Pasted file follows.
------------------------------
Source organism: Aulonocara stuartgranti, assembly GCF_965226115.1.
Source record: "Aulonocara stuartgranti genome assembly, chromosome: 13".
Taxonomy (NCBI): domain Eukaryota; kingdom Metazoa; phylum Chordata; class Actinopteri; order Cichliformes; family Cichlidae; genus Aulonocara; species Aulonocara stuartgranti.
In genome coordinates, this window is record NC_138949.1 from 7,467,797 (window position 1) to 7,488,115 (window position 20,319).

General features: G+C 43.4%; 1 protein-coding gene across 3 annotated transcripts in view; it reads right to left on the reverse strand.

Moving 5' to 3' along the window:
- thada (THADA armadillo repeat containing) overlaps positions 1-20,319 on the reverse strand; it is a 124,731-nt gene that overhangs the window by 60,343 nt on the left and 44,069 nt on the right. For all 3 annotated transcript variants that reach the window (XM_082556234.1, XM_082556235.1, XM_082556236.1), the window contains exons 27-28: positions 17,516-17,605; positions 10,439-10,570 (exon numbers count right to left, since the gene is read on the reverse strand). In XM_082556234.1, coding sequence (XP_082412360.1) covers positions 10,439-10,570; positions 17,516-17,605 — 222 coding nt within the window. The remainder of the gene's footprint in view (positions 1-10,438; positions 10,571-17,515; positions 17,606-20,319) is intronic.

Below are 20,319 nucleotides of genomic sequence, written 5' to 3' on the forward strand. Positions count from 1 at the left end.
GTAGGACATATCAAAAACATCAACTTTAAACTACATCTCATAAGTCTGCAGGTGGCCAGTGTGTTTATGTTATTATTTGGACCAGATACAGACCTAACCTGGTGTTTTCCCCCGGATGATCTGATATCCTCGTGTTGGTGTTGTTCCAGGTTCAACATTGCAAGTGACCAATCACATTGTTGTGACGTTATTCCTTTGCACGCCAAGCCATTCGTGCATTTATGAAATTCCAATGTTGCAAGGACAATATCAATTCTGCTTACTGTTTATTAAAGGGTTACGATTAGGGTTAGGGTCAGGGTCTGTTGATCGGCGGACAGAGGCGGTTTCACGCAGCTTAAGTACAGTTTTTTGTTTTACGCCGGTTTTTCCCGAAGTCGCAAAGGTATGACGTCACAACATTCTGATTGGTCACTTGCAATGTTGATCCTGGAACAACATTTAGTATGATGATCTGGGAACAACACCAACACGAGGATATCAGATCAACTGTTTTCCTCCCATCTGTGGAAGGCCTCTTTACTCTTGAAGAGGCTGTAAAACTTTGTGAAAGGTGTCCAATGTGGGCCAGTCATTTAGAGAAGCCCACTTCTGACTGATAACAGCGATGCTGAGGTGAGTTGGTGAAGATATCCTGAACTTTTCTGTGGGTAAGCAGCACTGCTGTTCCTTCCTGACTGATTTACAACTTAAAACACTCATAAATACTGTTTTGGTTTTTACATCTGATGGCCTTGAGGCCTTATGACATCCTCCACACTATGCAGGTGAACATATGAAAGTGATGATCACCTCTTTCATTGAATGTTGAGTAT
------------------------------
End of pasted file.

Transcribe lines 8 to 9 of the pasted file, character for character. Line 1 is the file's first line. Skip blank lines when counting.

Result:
Below are 20,319 nucleotides of genomic sequence, written 5' to 3' on the forward strand. Positions count from 1 at the left end.
GTAGGACATATCAAAAACATCAACTTTAAACTACATCTCATAAGTCTGCAGGTGGCCAGTGTGTTTATGTTATTATTTGGACCAGATACAGACCTAACCTGGTGTTTTCCCCCGGATGATCTGATATCCTCGTGTTGGTGTTGTTCCAGGTTCAACATTGCAAGTGACCAATCACATTGTTGTGACGTTATTCCTTTGCACGCCAAGCCATTCGTGCATTTATGAAATTCCAATGTTGCAAGGACAATATCAATTCTGCTTACTGTTTATTAAAGGGTTACGATTAGGGTTAGGGTCAGGGTCTGTTGATCGGCGGACAGAGGCGGTTTCACGCAGCTTAAGTACAGTTTTTTGTTTTACGCCGGTTTTTCCCGAAGTCGCAAAGGTATGACGTCACAACATTCTGATTGGTCACTTGCAATGTTGATCCTGGAACAACATTTAGTATGATGATCTGGGAACAACACCAACACGAGGATATCAGATCAACTGTTTTCCTCCCATCTGTGGAAGGCCTCTTTACTCTTGAAGAGGCTGTAAAACTTTGTGAAAGGTGTCCAATGTGGGCCAGTCATTTAGAGAAGCCCACTTCTGACTGATAACAGCGATGCTGAGGTGAGTTGGTGAAGATATCCTGAACTTTTCTGTGGGTAAGCAGCACTGCTGTTCCTTCCTGACTGATTTACAACTTAAAACACTCATAAATACTGTTTTGGTTTTTACATCTGATGGCCTTGAGGCCTTATGACATCCTCCACACTATGCAGGTGAACATATGAAAGTGATGATCACCTCTTTCATTGAATGTTGAGTAT